The pressures on water resources in Uzbekistan and Turkmenistan is critical. In particular, Uzbekistan uses 169% of its water reserves, and Turkmenistan - 144%. This was reported by experts from the United Nations Food and Agriculture Organization (FAO.
In Tajikistan, Armenia and Azerbaijan, “water stress” is assessed as medium, it is 62%, 56% and 54%, respectively. In Kyrgyzstan and Kazakhstan, indicators of fresh water use also surpasses the global level and reach 50% and 33%, respectively.
Russia and Georgia use 4% of their fresh water reserves, Moldova - 12%, Ukraine - 14%.
The largest volume of water uptake in relation to reserves is in Kuwait - 3850%. The situation is best in the Congo, where the figure is only at 0.03%.
Experts emphasize the need for more efficient water management and agricultural modernization. Global warming is negatively affecting the water supply of agricultural production systems, the report says. In many parts of the world, the amount and regularity of precipitation has changed, droughts and floods are increasingly occurring, and because of this, water scarcity and competition in water resources are increasing.
“The way to efficiently use water resources is through the creation of sustainable agri-food systems,” said FAO Director-General Qu Dongyu. FAO emphasizes that 72% of the world's fresh water is used in agriculture, 16% in industrial production, 12% in the field of domestic services.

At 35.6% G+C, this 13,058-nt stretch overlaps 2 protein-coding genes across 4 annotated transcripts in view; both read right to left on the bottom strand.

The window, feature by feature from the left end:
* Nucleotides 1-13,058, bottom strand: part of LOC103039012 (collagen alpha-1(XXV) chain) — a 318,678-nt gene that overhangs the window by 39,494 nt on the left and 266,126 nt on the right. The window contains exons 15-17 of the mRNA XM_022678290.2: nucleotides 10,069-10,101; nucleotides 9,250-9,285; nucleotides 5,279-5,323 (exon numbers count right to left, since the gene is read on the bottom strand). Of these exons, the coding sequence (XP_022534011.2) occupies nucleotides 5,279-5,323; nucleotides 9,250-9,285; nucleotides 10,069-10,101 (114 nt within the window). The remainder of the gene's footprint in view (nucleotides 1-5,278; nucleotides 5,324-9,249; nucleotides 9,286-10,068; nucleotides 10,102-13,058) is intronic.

About a third of the world's population - about 2.3 billion people - live in countries with water shortages, and 10%, or 733 million people, live in countries with critical water shortages. In the latter, it is not enough not only for agricultural purposes, but also for personal needs.
FAO also reports that more countries and regions will experience water scarcity over the coming decades. And a number of major cities, including Beijing, London, Mumbai and Tokyo, may face a severe water supply crisis by 2050.
To measure the level of water scarcity, FAO experts use an indicator such as "water stress", or the level of pressure on water resources. They calculate the percentage of water intake to its reserves.
In 2018, the world used 18.4% of fresh water reserves. However, in some regions, for example in Central Asia, water withdrawals exceed the global figure.
FAO notes that between 2015 and 2018, the indicator of water use efficiency in the world increased by 9%. These positive changes were mainly due to the industrial production sector.
In 86 countries, FAO notes, between 2006 and 2018, water efficiency in agriculture has also improved.
“Water supply problems in agriculture, such as water scarcity, water pollution and overuse, need to be addressed urgently, and food systems need to be transformed and made more resilient, especially as we face the negative impacts of climate change,” said the deputy head FAO Maria Elena Semedo.